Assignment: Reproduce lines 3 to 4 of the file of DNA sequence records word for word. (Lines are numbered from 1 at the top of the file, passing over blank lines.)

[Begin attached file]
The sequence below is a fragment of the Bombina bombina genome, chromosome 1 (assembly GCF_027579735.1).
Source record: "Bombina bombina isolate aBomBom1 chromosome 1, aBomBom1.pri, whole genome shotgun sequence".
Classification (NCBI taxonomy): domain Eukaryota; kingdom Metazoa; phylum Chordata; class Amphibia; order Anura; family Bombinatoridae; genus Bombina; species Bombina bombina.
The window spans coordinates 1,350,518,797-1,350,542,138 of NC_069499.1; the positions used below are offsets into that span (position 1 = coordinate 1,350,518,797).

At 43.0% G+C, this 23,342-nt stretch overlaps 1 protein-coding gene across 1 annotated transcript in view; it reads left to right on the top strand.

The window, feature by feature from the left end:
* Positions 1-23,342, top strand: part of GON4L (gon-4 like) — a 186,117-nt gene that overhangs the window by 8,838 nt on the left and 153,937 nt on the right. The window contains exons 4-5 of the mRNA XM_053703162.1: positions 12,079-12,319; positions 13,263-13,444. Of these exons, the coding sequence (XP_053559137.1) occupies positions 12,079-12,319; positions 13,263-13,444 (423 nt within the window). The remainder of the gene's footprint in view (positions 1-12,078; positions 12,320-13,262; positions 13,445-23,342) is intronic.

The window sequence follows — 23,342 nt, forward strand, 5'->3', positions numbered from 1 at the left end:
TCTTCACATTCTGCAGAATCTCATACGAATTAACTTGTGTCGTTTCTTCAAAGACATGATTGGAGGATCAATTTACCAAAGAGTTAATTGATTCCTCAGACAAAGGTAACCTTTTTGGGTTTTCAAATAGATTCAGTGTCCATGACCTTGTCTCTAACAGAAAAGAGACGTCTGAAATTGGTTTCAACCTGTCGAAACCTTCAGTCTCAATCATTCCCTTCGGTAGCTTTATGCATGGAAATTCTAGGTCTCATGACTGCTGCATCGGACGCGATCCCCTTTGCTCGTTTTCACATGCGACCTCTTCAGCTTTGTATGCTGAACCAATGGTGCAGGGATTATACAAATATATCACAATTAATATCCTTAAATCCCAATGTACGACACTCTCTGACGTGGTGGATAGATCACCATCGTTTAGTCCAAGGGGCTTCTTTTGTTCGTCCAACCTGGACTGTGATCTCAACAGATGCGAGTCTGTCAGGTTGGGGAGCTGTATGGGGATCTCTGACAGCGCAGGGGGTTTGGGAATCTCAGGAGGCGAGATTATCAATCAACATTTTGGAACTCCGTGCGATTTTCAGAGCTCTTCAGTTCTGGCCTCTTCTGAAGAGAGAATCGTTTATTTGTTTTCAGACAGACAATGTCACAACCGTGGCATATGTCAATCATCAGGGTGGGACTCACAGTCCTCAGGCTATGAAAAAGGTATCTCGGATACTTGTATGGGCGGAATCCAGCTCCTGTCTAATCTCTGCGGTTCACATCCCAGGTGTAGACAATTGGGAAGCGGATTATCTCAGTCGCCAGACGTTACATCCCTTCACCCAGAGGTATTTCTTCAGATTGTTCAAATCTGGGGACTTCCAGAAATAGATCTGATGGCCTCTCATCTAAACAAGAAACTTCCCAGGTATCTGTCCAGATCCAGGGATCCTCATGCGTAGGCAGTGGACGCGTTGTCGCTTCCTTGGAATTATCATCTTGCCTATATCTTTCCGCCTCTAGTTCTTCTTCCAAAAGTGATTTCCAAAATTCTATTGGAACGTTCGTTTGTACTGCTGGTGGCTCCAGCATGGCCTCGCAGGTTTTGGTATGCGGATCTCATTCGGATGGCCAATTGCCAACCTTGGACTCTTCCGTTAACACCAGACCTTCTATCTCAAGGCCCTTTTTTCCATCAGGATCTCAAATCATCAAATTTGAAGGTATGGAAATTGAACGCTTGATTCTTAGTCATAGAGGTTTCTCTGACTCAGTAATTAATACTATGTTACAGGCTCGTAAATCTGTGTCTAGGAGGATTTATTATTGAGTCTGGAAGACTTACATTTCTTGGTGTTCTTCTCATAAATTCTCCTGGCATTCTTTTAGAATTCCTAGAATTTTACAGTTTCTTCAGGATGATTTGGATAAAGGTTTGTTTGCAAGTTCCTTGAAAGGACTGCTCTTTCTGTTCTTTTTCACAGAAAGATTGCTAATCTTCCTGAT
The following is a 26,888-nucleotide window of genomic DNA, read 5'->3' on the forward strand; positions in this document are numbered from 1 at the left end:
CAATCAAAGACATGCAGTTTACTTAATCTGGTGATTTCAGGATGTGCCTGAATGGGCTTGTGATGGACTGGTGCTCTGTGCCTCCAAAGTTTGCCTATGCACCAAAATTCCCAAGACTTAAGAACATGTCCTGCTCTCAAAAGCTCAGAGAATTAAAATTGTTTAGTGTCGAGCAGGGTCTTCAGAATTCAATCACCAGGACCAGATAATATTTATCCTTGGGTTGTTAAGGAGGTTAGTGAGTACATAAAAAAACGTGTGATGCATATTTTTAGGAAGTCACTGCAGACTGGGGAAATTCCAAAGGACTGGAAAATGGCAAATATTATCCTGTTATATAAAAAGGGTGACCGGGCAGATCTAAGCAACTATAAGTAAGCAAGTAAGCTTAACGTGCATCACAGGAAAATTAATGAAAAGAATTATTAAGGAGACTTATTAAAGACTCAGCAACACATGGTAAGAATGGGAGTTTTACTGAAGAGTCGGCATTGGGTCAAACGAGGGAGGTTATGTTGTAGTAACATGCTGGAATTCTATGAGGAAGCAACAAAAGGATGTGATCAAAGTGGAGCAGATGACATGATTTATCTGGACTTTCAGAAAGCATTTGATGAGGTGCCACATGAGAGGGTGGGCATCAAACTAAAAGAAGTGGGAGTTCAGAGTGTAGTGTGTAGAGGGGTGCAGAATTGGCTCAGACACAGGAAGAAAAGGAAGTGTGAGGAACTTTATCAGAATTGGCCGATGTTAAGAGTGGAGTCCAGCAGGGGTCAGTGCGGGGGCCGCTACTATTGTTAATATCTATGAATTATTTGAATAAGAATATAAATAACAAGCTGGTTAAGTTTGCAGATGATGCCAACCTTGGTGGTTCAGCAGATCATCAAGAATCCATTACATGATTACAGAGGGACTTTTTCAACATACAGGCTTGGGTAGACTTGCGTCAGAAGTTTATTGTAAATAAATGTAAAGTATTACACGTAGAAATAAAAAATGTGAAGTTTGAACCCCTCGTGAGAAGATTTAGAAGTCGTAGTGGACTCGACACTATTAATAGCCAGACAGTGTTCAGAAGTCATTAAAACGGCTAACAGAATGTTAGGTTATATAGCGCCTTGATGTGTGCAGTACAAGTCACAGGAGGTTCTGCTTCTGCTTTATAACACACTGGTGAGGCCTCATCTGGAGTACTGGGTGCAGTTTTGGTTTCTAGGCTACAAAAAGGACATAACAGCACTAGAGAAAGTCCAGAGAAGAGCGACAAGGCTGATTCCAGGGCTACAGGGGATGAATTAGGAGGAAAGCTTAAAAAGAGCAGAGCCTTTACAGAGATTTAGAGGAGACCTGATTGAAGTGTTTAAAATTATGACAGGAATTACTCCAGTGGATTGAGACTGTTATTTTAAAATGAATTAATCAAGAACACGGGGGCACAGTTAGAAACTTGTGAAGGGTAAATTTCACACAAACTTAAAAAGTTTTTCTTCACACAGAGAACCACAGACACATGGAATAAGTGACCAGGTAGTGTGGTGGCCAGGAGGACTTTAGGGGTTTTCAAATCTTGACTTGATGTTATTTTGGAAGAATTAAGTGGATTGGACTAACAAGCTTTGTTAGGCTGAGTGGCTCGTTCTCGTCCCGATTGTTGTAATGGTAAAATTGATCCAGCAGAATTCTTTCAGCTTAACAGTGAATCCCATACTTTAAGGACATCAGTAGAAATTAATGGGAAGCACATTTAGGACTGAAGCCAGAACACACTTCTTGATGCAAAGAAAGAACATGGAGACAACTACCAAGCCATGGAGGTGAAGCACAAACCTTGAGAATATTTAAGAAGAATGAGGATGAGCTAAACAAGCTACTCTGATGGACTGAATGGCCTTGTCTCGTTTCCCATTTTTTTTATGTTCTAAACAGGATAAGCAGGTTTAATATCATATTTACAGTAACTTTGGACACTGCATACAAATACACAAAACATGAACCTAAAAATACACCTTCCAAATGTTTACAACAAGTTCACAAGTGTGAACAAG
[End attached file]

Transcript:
Classification (NCBI taxonomy): domain Eukaryota; kingdom Metazoa; phylum Chordata; class Amphibia; order Anura; family Bombinatoridae; genus Bombina; species Bombina bombina.
The window spans coordinates 1,350,518,797-1,350,542,138 of NC_069499.1; the positions used below are offsets into that span (position 1 = coordinate 1,350,518,797).